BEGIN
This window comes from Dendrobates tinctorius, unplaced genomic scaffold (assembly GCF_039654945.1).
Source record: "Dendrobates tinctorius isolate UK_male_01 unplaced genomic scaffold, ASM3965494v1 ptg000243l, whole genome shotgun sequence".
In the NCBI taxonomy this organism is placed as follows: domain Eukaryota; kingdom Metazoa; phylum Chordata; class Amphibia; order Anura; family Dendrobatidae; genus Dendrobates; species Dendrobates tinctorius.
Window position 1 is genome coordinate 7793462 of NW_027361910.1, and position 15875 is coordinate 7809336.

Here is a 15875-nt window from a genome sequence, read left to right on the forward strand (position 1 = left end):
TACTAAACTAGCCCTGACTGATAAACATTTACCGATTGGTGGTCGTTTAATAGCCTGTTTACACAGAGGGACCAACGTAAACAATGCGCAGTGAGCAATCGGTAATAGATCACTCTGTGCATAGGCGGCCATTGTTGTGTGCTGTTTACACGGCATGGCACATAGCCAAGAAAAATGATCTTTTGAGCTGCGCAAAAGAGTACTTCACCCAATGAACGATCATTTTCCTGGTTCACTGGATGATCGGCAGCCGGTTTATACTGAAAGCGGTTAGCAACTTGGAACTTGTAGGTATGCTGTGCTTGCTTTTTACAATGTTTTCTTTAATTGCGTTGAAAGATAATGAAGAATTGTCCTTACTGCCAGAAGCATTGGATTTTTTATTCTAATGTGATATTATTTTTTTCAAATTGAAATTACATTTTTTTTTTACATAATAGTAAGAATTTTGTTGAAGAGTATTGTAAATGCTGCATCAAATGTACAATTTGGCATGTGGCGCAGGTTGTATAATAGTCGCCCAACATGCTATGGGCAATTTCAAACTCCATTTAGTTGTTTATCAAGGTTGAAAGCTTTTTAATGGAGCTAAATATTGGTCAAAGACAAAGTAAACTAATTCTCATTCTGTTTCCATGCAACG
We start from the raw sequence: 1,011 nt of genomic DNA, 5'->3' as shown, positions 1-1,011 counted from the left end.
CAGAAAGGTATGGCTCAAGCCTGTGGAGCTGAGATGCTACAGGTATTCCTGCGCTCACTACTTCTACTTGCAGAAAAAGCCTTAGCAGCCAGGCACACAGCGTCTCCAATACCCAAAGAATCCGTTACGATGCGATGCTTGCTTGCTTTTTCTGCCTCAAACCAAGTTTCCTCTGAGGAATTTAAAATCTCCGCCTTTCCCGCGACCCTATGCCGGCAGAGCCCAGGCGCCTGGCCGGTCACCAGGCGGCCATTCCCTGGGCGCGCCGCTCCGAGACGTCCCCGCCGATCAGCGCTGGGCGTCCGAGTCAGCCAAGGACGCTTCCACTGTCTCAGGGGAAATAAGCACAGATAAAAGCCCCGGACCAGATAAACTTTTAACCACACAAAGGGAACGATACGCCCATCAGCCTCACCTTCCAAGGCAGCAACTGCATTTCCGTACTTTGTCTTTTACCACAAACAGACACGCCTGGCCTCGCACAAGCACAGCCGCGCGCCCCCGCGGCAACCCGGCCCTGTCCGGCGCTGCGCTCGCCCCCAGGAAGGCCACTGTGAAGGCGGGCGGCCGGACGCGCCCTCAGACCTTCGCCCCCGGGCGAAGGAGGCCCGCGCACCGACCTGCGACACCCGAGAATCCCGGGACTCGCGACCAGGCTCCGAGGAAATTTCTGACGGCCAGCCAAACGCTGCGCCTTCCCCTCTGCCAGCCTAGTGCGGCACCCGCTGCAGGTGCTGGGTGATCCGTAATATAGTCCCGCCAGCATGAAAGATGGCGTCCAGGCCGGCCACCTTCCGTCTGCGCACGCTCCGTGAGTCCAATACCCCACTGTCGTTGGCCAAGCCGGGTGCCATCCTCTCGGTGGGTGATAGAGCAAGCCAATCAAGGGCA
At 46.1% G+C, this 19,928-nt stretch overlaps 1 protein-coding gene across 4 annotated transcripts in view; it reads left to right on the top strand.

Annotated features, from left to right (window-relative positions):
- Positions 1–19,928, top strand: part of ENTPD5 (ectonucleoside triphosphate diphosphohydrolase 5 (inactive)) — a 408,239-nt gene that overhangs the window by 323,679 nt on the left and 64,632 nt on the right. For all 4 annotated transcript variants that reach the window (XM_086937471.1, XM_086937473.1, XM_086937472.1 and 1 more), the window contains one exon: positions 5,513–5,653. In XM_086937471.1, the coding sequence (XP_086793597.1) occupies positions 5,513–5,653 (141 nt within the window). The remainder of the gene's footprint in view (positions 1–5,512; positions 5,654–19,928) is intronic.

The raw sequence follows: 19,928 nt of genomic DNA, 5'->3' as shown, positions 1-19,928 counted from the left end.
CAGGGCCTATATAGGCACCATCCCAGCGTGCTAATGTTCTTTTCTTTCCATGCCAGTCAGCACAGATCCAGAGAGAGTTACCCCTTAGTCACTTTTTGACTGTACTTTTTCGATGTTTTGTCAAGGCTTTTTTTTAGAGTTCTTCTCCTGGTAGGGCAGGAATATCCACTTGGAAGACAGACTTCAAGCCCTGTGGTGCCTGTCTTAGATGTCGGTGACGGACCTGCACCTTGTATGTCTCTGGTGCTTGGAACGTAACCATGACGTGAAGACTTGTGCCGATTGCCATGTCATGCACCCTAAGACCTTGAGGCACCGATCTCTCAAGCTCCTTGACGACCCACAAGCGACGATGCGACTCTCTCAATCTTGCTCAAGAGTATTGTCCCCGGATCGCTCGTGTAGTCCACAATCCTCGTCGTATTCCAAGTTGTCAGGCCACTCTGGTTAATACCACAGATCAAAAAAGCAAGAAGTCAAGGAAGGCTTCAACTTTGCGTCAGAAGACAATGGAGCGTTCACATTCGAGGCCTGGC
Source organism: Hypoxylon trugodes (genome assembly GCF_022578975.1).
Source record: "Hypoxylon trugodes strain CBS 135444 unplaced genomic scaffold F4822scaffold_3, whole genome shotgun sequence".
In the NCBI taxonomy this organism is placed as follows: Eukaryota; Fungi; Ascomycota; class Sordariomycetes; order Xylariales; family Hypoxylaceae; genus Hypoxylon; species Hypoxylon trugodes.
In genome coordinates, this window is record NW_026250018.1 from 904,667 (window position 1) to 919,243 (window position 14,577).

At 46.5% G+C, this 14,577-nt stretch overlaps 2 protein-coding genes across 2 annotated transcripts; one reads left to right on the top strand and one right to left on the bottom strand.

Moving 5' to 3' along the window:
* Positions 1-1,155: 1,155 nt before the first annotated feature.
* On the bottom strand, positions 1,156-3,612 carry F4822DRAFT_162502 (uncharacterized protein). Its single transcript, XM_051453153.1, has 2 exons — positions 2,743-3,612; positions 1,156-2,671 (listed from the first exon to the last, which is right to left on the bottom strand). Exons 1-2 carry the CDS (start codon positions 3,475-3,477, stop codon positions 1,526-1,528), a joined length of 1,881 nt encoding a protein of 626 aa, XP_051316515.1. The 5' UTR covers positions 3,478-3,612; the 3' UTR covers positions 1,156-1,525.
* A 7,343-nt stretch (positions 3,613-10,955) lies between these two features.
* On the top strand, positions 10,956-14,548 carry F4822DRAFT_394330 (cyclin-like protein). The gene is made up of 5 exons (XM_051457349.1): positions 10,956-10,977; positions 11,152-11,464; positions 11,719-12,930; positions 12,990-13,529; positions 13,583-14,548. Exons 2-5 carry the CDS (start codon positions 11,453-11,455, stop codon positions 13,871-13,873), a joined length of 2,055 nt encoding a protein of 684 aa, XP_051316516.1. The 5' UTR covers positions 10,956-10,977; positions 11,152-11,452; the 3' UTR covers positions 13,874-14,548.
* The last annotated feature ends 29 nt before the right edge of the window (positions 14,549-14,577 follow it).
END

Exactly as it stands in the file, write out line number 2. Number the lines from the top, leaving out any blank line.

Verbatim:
Source record: "Dendrobates tinctorius isolate UK_male_01 unplaced genomic scaffold, ASM3965494v1 ptg000243l, whole genome shotgun sequence".